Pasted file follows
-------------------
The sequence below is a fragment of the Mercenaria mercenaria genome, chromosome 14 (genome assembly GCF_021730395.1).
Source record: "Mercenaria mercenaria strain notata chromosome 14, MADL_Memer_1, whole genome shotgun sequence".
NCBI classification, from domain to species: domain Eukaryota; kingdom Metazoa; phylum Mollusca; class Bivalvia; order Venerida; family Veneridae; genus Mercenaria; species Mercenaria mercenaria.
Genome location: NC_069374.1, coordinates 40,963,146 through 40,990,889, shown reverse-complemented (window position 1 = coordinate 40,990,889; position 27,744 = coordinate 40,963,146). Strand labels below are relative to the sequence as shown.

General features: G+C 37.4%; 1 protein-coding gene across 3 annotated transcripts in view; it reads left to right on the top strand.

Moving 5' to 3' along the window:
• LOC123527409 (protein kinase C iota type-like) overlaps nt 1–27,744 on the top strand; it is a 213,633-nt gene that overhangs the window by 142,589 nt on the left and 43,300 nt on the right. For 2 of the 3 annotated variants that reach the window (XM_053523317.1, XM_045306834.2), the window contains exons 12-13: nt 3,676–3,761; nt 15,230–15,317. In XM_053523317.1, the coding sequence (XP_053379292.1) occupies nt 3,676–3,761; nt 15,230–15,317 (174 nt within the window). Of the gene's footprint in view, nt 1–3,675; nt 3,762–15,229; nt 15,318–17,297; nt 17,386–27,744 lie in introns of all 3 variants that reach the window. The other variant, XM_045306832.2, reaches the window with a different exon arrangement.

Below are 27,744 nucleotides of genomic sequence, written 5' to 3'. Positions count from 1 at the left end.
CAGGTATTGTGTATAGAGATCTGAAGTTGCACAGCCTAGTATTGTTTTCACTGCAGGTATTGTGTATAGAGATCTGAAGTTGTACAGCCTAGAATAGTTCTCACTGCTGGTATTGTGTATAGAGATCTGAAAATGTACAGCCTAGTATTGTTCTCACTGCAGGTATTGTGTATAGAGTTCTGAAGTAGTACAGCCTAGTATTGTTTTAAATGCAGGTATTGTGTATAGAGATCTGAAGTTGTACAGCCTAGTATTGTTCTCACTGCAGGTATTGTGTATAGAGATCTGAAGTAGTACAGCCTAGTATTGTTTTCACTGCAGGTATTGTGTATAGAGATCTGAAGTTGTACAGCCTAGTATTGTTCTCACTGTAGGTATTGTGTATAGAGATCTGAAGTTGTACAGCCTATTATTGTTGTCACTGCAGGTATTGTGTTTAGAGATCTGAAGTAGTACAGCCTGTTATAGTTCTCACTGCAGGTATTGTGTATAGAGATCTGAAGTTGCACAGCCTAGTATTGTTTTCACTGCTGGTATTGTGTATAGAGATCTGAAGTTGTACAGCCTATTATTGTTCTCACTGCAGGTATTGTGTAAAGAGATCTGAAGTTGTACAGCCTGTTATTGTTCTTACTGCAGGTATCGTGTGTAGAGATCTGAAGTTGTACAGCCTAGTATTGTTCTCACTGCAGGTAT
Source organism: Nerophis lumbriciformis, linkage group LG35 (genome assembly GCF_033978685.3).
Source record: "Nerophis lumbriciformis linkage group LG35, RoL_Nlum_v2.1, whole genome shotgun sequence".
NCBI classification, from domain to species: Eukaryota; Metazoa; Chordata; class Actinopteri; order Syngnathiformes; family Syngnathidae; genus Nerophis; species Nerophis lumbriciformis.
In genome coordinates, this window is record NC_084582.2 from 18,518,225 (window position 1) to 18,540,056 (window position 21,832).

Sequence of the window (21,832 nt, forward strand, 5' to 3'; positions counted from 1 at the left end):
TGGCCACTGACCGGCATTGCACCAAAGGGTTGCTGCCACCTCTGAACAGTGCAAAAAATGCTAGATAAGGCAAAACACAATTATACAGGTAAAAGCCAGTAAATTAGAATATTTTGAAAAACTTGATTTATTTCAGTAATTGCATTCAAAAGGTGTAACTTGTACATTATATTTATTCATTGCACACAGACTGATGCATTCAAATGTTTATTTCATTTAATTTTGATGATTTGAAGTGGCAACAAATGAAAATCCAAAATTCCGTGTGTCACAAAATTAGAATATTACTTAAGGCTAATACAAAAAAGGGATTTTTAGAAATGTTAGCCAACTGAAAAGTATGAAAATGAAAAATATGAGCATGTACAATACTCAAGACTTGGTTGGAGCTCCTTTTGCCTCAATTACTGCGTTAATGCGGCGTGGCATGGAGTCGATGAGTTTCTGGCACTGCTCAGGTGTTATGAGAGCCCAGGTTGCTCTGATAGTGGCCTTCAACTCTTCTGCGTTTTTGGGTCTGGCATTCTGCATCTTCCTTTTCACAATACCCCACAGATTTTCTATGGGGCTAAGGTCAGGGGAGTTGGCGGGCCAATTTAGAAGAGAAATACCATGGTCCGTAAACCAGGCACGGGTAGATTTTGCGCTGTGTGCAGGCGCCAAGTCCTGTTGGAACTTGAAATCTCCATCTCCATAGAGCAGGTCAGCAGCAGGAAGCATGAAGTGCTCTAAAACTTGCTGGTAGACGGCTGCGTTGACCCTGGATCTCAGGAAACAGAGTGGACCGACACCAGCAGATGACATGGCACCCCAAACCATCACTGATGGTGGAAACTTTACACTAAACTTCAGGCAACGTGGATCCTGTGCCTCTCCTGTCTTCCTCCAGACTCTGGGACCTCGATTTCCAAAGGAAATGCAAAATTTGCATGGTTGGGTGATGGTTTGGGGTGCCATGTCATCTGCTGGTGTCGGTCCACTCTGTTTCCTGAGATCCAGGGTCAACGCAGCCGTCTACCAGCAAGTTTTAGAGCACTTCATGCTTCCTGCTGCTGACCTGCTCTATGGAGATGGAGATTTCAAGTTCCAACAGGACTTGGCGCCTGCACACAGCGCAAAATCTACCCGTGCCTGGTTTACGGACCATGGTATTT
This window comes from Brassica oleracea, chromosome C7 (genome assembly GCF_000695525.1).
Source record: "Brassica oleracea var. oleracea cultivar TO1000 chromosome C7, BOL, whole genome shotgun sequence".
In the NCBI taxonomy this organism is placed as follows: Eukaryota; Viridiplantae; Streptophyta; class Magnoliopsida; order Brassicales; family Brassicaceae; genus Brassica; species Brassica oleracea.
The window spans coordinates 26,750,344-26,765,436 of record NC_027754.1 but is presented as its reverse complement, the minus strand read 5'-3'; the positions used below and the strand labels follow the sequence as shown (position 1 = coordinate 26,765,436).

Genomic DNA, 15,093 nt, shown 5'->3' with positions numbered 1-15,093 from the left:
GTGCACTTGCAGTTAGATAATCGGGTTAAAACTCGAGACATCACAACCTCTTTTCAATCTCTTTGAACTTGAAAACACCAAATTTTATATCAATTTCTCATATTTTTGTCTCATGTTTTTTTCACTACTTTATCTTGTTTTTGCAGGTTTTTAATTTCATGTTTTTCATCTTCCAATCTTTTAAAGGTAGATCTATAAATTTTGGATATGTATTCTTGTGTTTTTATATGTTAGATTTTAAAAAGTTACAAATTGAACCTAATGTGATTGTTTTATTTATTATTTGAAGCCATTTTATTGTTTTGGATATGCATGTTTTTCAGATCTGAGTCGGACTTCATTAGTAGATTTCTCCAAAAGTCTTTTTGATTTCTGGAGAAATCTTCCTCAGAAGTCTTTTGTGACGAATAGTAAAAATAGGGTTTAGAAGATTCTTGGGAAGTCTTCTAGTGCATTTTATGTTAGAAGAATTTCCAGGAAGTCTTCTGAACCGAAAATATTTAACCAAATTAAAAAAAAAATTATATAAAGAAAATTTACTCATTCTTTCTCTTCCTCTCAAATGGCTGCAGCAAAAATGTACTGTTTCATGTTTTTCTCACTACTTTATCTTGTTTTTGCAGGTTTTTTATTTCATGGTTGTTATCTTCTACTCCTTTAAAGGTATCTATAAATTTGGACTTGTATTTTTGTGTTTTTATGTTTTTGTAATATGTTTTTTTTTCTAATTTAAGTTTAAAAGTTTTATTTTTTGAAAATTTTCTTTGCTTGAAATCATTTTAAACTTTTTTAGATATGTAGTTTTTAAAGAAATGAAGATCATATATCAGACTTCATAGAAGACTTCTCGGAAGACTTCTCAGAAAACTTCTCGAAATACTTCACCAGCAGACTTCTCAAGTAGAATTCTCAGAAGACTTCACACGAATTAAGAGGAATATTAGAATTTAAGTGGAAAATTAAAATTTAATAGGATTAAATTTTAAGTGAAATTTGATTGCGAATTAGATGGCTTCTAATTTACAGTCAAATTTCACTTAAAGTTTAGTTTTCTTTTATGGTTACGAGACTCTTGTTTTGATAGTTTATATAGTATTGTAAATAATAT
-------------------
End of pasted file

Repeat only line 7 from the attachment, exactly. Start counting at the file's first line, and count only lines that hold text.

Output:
• LOC123527409 (protein kinase C iota type-like) overlaps nt 1–27,744 on the top strand; it is a 213,633-nt gene that overhangs the window by 142,589 nt on the left and 43,300 nt on the right. For 2 of the 3 annotated variants that reach the window (XM_053523317.1, XM_045306834.2), the window contains exons 12-13: nt 3,676–3,761; nt 15,230–15,317. In XM_053523317.1, the coding sequence (XP_053379292.1) occupies nt 3,676–3,761; nt 15,230–15,317 (174 nt within the window). Of the gene's footprint in view, nt 1–3,675; nt 3,762–15,229; nt 15,318–17,297; nt 17,386–27,744 lie in introns of all 3 variants that reach the window. The other variant, XM_045306832.2, reaches the window with a different exon arrangement.